What’s one the first things you will turn on when you are troubleshooting performance problems? Right.. the awesomely Developer Dashboard! (honestly, I cannot comprehend on how troubleshooting was done in the 2003/2007 time.. respect! 🙂
I actually assuming that you know what it is, so I won’t go over what it actually is other than it helps you in finding out if the performance problems are:
- in SharePoint or custom code
- in SQL
- on the client (if the dashboard is saying it’s done within 50ms and your browser (IE + Developer Toolbar or Firefox + Firebug) or Netmon that it is taking +150ms than its something between the WFE and the client..)
While being on-site this week, the first priority was to check for some performance problems they were having on one of their environments. So, first thing I asked was, if they could turn on the Developer Dashboard. When browsing to some sites I indeed noticed the slow performance and to my surprise saw some events that I’ve never seen before in the dashboard. Maybe you also haven’t (or if you were me and try searched for it and found nothing) you’re in luck now 😉
Just to set the right expectation, I’m not talking about Audi’s Q3 or Q5 or even the Q7.. I’m talking about the Q2 and Q3 events that are listed in the screenshot above, 21205ms is quite a long time to be spent in the database right? Luckily, in a strange sort of way, reproducing this was quite easy since every page request resulted in such long running database queries. Therefore, we could setup a SQL Profiler trace to see what was going on behind the scenes.. however, I found nothing in the trace that corresponded to the 20s the developer dashboard was telling me with the Q2 message.
So I fired up the ULSViewer again, this time to check more thoroughly what exactly was happening by using the correlation ID. What I found was the following:
- Last message before the 20s delay : Current user before SqlConnection.Open: Name: DOMAIN\USERNAME SID: S-X-X-XX-XXXXXXXXX-XXXXXXXXX-XXXXXXXX-XXXXX ImpersonationLevel: None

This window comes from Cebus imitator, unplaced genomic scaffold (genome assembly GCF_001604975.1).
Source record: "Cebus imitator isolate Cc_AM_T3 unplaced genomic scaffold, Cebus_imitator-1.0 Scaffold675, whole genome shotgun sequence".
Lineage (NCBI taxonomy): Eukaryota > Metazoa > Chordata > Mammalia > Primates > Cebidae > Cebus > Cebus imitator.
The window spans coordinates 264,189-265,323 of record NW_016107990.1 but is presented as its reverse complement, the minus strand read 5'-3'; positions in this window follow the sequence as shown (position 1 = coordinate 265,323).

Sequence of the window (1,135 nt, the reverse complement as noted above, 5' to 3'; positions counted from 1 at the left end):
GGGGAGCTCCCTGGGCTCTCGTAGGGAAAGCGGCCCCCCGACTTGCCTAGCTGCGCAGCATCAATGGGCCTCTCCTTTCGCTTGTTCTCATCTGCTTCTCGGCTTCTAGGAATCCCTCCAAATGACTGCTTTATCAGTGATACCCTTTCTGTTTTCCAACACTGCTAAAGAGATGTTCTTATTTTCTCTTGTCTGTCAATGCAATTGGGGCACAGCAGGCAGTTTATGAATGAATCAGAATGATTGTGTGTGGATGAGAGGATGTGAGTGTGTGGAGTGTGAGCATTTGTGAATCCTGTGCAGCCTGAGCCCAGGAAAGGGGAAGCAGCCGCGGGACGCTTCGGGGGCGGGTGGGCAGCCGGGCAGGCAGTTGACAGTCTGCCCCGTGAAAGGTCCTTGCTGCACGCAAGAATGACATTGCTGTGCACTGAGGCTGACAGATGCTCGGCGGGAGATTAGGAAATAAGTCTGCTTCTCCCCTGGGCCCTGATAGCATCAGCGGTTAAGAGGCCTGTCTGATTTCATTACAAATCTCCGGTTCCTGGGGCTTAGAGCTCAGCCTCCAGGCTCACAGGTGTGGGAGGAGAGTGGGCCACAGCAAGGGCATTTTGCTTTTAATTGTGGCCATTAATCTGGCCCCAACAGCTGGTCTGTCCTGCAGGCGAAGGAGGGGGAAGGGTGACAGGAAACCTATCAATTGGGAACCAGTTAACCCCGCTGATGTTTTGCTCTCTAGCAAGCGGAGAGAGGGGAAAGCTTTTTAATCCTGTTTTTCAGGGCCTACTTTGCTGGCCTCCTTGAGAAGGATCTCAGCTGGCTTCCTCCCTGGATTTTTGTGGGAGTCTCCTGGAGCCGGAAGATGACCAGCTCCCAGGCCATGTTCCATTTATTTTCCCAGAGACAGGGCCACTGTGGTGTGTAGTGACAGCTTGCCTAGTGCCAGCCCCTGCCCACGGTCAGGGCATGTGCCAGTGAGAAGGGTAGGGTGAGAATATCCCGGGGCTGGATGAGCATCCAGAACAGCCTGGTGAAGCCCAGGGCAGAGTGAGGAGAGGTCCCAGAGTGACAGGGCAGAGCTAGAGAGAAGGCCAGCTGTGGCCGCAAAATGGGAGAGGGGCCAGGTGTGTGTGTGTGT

- First message after the 20s delay : System.Data.SqlClient.SqlException: A network-related or instance-specific error occurred while establishing a connection to SQL Server. The server was not found or was not accessible. Verify that the instance name is correct and that SQL Server is configured to allow remote connections. (provider: Named Pipes Provider, error: 40 - Could not open a connection to SQL Server)
- More detailed message : Failure checking user access permissions for User Profile Application Proxy 'User Profile Service Proxy'. Exception: System.Data.SqlClient.SqlException: A network-related or instance-specific error occurred while establishing a connection to SQL Server. The server was not found or was not accessible. Verify that the instance name is correct and that SQL Server is configured to allow remote connections. (provider: Named Pipes Provider, error: 40 - Could not open a connection to SQL Server)
That’s why we have such slow pages, a request is being made to a SQL Server from a environment which cannot be reached because of VLAN configuration. Since this was a QA farm, it was accidently pointing to a Production farm due to a misconfiguration in the QA farm. Problem fixed 😉
In the meantime, I got word from the one of the developers of the Developer Dashboard (that’s really one of the coolest things of working for Microsoft 😉 stating that whenever a ‘Q’ message is listed it is because of the following :
Q stands for query. Sometimes, we know that there has been a SQL query, but don’t want to store the SQL text or callstack. For example, if you have a page with more than 50 SQL queries, that’s your problem. Getting details on the 51st query just isn’t worth the server processing costs.
Plus, we fall to a catch block which omits the detailed logging information if the connection fails.
So there you have it! Once more a proof that the developer dashboard is awesome and the answer to what the Qx messages mean 😉